Are there options in between the two "extremes" and what are the penalties involved for these and the felony level? Leniancy seems the saintly thing to do, but not if she doesn't see someone else and does the same thing. Even if she were not thinking correctly, she could have reported herself later. We've all seen horrific news reports where older people have accidently ran over people and they themselves feel nearly as bad as the survivors.

Glad the decision is yours, not mine. You are a very good person not to be burning with anger. I'm afraid I would be.


At 4/19/2009 12:10 PM, Blogger Jennie said...

I'm glad your son is going to be all right. I tend to want to be compassionate, but I feel it would be a mistake to do nothing. The woman could find herself in much more serious trouble if nothing is done. She should pay for your son's medical expenses and sufficient charges should be pressed to ensure that the incident goes on her driving record and that her eyesight is tested. I'm personally uncomfortable with punitive damages and all that, but steps should be taken to protect a future victim.

At 4/19/2009 1:37 PM, Anonymous Anonymous said...

Leniency and compassion from who exactly? Did she show sympathy to your son when she drove away annoyed that she should take responsibility at her actions? I don't know about the state you live in, Sariah, but here in the Southwest the law doesn't give the injured party the option of turning the other cheek to get run over again. The only "compassionate" thing to do is press charges. That doesn't mean she going to prison for her crime, (and she most certainly committed the crime of hit and run, a felony!) but she would be forced to face up to what she had done, not only to you in recompense, but to see if she should be driving any longer. The law would decide that, but not if you don’t do your part. I’ve been in a law enforcement family for almost three decades, and I’ve seen people shy away from doing the right thing. Don’t be timid. That woman did the wrong thing, and your son was injured. Make her face up to the crime she committed. Without you, that woman will get away with leaving a scene of a hit and run injury accident.

I’m glad your sons all right.


At 4/19/2009 3:54 PM, Anonymous Anonymous said...

My five year old son was hit by a car four days after we moved into our new house. I honestly thought he was dead, but thankfully he was only bruised from his shoulder to his hip and had a sprained wrist where he'd put his hand down on the asphalt to break his fall. It could have been so much worse and it was a miracle he wasn't killed. The lady who hit him was extremely upset, and through her tears made the comment, "I'm the ward compassionate service leader and this isn't how I was going to welcome you!" :)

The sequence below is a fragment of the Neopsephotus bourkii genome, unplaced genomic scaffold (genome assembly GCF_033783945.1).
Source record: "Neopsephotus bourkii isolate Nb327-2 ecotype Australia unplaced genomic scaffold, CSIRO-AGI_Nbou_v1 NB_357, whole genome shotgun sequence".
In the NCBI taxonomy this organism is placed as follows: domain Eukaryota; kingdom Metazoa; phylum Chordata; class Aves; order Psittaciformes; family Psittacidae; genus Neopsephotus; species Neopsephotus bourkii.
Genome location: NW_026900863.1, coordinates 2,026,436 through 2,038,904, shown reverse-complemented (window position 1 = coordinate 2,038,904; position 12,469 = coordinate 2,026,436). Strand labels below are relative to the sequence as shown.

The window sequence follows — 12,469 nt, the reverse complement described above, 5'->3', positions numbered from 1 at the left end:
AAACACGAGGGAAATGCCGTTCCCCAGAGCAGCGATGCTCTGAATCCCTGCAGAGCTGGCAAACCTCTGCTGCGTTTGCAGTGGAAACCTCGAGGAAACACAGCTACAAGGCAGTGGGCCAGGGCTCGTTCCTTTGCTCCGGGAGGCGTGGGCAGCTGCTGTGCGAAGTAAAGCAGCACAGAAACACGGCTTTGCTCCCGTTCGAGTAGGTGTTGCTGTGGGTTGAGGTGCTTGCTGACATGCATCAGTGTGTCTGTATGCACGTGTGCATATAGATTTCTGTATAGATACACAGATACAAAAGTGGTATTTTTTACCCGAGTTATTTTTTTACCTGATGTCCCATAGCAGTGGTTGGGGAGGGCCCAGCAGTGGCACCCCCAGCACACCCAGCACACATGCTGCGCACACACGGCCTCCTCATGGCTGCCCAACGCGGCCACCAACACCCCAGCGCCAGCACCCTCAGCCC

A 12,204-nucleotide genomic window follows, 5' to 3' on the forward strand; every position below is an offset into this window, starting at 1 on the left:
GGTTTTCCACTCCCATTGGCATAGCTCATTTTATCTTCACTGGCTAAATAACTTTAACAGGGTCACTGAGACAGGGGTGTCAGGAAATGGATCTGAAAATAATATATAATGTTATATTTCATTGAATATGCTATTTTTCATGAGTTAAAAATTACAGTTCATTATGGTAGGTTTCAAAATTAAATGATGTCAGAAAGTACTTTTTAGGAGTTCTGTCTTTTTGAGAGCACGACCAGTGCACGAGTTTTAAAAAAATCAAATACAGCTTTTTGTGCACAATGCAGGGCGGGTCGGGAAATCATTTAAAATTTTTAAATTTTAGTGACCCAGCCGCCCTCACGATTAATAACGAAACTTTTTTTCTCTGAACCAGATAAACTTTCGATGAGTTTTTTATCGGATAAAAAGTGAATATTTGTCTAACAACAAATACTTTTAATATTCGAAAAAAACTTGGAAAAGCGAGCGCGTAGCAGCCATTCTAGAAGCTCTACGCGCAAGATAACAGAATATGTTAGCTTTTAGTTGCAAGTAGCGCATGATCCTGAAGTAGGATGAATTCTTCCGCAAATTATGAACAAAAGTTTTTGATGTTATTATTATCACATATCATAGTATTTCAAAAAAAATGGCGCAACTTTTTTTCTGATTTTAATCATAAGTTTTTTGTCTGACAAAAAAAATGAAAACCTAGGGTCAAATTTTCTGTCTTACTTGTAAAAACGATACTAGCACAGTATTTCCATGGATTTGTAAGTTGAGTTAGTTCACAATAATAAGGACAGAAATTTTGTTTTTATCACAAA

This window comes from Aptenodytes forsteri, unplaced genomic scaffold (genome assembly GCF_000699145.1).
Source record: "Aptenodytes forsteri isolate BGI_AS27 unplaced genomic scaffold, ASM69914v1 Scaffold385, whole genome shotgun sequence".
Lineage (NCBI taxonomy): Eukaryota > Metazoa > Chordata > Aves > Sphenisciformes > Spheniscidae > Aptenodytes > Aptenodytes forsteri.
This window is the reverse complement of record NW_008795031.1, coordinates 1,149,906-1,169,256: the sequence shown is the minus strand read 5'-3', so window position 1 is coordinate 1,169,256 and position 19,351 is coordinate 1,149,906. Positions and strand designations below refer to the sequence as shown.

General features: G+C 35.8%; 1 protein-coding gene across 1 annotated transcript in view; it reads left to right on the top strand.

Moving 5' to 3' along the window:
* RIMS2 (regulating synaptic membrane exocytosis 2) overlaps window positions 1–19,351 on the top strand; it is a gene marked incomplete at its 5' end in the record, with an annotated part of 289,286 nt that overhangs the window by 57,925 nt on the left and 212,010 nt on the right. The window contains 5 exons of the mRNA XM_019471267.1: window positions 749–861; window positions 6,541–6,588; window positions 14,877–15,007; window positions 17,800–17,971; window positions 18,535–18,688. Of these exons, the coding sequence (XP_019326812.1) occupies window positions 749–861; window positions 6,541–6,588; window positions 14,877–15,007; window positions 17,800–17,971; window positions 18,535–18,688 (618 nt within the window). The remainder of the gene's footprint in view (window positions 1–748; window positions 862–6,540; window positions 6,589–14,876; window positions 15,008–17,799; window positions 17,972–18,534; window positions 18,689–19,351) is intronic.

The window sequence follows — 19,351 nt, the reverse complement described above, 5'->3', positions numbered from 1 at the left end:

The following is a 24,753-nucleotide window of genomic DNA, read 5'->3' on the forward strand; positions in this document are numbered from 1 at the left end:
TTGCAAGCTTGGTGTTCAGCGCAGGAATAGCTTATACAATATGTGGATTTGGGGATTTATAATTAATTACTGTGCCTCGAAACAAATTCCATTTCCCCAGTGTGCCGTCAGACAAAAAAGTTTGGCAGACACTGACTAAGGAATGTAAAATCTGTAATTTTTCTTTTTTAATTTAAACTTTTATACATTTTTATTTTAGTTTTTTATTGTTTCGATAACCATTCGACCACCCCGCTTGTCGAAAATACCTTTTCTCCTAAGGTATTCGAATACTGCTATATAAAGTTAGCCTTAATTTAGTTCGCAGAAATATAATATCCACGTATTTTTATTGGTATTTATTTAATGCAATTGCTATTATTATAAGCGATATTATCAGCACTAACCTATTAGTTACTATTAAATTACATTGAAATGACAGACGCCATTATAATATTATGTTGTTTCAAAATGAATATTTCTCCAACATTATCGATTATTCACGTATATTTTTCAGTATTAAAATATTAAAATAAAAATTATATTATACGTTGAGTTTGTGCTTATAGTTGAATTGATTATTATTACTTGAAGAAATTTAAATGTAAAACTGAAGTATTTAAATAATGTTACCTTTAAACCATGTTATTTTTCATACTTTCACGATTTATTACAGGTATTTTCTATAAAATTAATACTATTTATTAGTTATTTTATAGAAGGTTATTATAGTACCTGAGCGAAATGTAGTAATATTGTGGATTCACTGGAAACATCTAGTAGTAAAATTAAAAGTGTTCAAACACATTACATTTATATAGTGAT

Have the police visited this woman? Does she know what she's done? I would be interested to know what her reaction was. My first thought in reading your story is that perhaps she has Alzheimer's or some other disorder that could make her a danger to others, but she may not know it. I'll keep you in my prayers that you're able to make the right decision. I'm so glad your little boy is okay.


At 4/19/2009 4:08 PM, Anonymous Anonymous said...

Compassion. There is a very good chance she assumed you were on the other side of the street in the cross walk and she could pull forward through the cross walk when your son broke away from your husband and ran to the other side of the street.

Don't the parents have any responsiblity to restrain their children?

At 4/19/2009 5:50 PM, Anonymous Anonymous said...


Don't pass blame back to the poor child's parents. As soon as their feet were in the crosswalk, that car had the duty to stop to let them cross. That was her responsibility.


At 4/19/2009 6:01 PM, Blogger J Scott Savage said...

Deb is exactly right. It is illegal to cross any part of a crosswalk in your car when a pedestrian in in the crosswalk. Doesn't matter what side of the street.

My concern about not pressing charges is how I would feel if this woman hit someone else in the future, because this wasn't addressed now.

At 4/19/2009 7:03 PM, Anonymous Anonymous said...

If the child had been killed before she'd driven away would you be hearing calls for compassion then? The only reason this is even remotely debatable is because the child wasn't terribly hurt. The fact is, this woman committed an illegal act. It is disgusting that she knew she hit a child and still drove away. She is a menace to society and deserves to be prosecuted to the full extent of the law before she kills someone and keeps on driving. She had no compassion for the child she hurt and could have killed. Make her accountable for her actions.